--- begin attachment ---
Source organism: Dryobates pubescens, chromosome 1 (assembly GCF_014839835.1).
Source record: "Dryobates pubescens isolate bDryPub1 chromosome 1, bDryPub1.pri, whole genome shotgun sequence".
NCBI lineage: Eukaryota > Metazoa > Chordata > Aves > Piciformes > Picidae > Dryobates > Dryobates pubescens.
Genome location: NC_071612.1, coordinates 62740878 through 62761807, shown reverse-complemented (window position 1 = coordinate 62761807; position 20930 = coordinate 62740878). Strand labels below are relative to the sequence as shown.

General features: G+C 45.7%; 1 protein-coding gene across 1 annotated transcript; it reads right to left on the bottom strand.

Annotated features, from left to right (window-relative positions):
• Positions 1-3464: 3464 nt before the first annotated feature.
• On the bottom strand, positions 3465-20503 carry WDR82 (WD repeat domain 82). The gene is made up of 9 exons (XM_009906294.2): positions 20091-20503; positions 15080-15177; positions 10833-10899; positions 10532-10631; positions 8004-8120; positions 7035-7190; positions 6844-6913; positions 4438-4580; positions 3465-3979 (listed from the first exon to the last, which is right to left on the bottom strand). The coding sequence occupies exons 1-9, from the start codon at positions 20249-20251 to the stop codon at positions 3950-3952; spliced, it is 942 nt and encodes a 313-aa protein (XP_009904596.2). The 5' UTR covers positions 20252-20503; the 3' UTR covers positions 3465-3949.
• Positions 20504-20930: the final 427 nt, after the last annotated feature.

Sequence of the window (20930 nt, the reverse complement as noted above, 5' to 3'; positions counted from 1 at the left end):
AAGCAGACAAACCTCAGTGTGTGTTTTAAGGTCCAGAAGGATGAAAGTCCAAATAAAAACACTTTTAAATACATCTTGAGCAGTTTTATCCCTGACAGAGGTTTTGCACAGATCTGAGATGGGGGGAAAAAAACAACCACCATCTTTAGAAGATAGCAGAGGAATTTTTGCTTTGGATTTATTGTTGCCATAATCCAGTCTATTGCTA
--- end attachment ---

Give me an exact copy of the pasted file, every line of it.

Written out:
Source organism: Dryobates pubescens, chromosome 1 (assembly GCF_014839835.1).
Source record: "Dryobates pubescens isolate bDryPub1 chromosome 1, bDryPub1.pri, whole genome shotgun sequence".
NCBI lineage: Eukaryota > Metazoa > Chordata > Aves > Piciformes > Picidae > Dryobates > Dryobates pubescens.
Genome location: NC_071612.1, coordinates 62740878 through 62761807, shown reverse-complemented (window position 1 = coordinate 62761807; position 20930 = coordinate 62740878). Strand labels below are relative to the sequence as shown.

General features: G+C 45.7%; 1 protein-coding gene across 1 annotated transcript; it reads right to left on the bottom strand.

Annotated features, from left to right (window-relative positions):
• Positions 1-3464: 3464 nt before the first annotated feature.
• On the bottom strand, positions 3465-20503 carry WDR82 (WD repeat domain 82). The gene is made up of 9 exons (XM_009906294.2): positions 20091-20503; positions 15080-15177; positions 10833-10899; positions 10532-10631; positions 8004-8120; positions 7035-7190; positions 6844-6913; positions 4438-4580; positions 3465-3979 (listed from the first exon to the last, which is right to left on the bottom strand). The coding sequence occupies exons 1-9, from the start codon at positions 20249-20251 to the stop codon at positions 3950-3952; spliced, it is 942 nt and encodes a 313-aa protein (XP_009904596.2). The 5' UTR covers positions 20252-20503; the 3' UTR covers positions 3465-3949.
• Positions 20504-20930: the final 427 nt, after the last annotated feature.

Sequence of the window (20930 nt, the reverse complement as noted above, 5' to 3'; positions counted from 1 at the left end):
AAGCAGACAAACCTCAGTGTGTGTTTTAAGGTCCAGAAGGATGAAAGTCCAAATAAAAACACTTTTAAATACATCTTGAGCAGTTTTATCCCTGACAGAGGTTTTGCACAGATCTGAGATGGGGGGAAAAAAACAACCACCATCTTTAGAAGATAGCAGAGGAATTTTTGCTTTGGATTTATTGTTGCCATAATCCAGTCTATTGCTA